When IBM Corp. acquired The Weather Company’s B2B, mobile and cloud-based web-properties in January 2016, the goal was to combine forces to lay the groundwork for IBM’s Watson IoT Platform. One year later, Robbie Stickland (pictured), vice president of engines and pipelines, Watson Data Platform, at IBM Analytics, is finalizing the merger of technologies from both companies to create a best-in-class analytics platform.
“What we had to do was reconcile what we built at The Weather Company, existing IBM tech and the new things that were in flight and try to figure out how can we fit all those pieces together,” Strickland said. “The story is obviously more complicated … but the reality is we’ve combined those teams and they are all moving in the same direction together with various bits and pieces from the teams.”
During Spark Summit East 2017 in Boston, MA, Dave Vellante (@dvellante) and George Gilbert (@ggilbert41), co-hosts of theCUBE, SiliconANGLE Media’s mobile live streaming studio, met up with Strickland to get the update on how the merger has evolved after year one. (*Disclosure below.)
Simplifying data feeds for the enterprise
Talking about the status of the Watson platform, Strickland explained that his group is trying to make data, analytics and machine learning operational for the enterprise. Simplifying the process, however, will have to happen before they can move forward.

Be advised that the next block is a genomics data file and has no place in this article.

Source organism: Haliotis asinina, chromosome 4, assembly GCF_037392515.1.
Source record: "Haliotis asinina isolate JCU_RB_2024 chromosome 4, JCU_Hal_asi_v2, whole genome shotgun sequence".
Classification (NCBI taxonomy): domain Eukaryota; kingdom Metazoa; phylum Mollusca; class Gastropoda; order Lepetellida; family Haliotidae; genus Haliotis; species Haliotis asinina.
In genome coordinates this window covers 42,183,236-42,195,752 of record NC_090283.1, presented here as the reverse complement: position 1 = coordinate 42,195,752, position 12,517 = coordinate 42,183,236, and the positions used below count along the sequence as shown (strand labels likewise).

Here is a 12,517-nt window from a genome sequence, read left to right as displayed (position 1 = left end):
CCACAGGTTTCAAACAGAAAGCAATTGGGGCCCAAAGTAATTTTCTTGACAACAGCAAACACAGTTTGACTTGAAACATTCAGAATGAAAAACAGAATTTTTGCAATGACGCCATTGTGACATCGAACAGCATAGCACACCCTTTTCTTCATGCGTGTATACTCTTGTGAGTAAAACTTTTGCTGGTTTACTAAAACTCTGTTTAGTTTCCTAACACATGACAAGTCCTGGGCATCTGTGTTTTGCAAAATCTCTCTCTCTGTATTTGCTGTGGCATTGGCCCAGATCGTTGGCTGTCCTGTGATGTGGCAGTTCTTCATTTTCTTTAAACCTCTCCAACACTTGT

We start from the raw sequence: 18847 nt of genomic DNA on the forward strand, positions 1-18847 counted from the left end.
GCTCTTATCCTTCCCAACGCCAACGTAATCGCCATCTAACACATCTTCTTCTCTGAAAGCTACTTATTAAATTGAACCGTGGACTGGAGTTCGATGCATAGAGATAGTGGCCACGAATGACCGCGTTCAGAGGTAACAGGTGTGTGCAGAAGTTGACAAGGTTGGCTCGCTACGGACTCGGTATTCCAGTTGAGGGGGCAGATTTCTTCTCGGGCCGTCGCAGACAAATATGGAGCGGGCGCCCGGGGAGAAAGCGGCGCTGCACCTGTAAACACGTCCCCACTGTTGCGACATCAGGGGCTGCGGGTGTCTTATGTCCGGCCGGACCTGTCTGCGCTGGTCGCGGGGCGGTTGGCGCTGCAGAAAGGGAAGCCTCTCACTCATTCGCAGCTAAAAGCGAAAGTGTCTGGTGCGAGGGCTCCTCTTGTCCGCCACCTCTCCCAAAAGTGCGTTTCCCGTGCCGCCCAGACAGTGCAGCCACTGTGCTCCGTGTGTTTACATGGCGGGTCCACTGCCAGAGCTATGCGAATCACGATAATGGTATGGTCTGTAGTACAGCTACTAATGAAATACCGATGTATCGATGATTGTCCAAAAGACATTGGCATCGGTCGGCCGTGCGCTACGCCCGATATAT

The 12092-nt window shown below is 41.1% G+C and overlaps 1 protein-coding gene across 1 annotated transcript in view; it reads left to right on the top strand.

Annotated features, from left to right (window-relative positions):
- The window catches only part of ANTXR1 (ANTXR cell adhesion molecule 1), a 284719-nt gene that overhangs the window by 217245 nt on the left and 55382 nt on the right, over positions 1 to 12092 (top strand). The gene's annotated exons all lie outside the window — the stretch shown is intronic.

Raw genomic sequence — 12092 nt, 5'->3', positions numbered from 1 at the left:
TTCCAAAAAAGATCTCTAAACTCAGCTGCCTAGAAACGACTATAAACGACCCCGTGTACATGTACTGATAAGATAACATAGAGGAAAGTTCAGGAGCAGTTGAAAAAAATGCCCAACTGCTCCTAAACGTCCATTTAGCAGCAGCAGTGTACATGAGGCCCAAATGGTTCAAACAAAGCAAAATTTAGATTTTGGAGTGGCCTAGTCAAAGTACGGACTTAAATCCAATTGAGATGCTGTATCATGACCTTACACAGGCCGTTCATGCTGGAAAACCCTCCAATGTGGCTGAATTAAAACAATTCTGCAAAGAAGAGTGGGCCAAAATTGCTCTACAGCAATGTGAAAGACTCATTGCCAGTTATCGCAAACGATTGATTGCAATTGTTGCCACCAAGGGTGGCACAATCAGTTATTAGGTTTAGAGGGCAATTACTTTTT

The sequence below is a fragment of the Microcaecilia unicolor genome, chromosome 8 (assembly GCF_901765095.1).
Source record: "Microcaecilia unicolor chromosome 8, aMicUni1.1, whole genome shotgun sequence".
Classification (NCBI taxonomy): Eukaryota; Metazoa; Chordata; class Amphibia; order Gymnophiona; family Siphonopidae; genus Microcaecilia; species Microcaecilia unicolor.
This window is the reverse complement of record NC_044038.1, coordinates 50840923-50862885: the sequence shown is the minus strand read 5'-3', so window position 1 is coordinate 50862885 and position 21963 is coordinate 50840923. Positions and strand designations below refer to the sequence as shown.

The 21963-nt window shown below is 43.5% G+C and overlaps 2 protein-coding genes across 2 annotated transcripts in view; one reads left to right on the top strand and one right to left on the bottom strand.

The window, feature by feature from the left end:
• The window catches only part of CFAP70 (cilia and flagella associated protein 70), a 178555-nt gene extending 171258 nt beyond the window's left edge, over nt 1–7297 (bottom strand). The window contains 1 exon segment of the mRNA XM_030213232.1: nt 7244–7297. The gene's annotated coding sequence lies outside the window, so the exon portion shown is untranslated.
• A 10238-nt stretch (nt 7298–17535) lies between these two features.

The vision for both companies is to develop a single data pipeline. According to Strickland, one of the missing capabilities in the market today is the ability to simply grab data from platforms that are both streaming, data feeds or data at rest (batch data).
“One of the things we wanted to do was combine those two together [to make it easy] to acquire data at scale, bring it into a platform, orchestrate complex workflows around that with the objective of data enrichment, taking the signals, whatever they are, and turn that into rich data for your organization,” he described.
As it stands today, many organizations are struggling to stitch together an end-to-end pipeline, Strickland explained. The engines and pipelines team has developed an out-of-the-box software solution on the Watson Data Platform that is the nexus of the company’s cloud strategy.
“We did all of the manual work of standing up individual pieces and building a platform designed to orchestrate those multiple combinations of real-time and batch flows and with a click of a button and a few configuration options,” Strickland said.
Another innovative component of IBM’s enterprise offering is providing the ability to have people in various roles, from the data scientist to the enterprise developer, be able to use the same tools to collaborate with each other in a logical manner.
“I think the answer is, for us, a platform for seamless collaboration, where there are not these clean lines between personas. The toolsets easily move from one to the other,” Strickland illustrated.
Watch the complete video interview below, and be sure to check out more of SiliconANGLE and theCUBE’s coverage of the Spark Summit East 2017 Boston. (*Disclosure: TheCUBE is a media partner at the conference. Neither Databricks nor other sponsors have editorial control over content on theCUBE or SiliconANGLE.)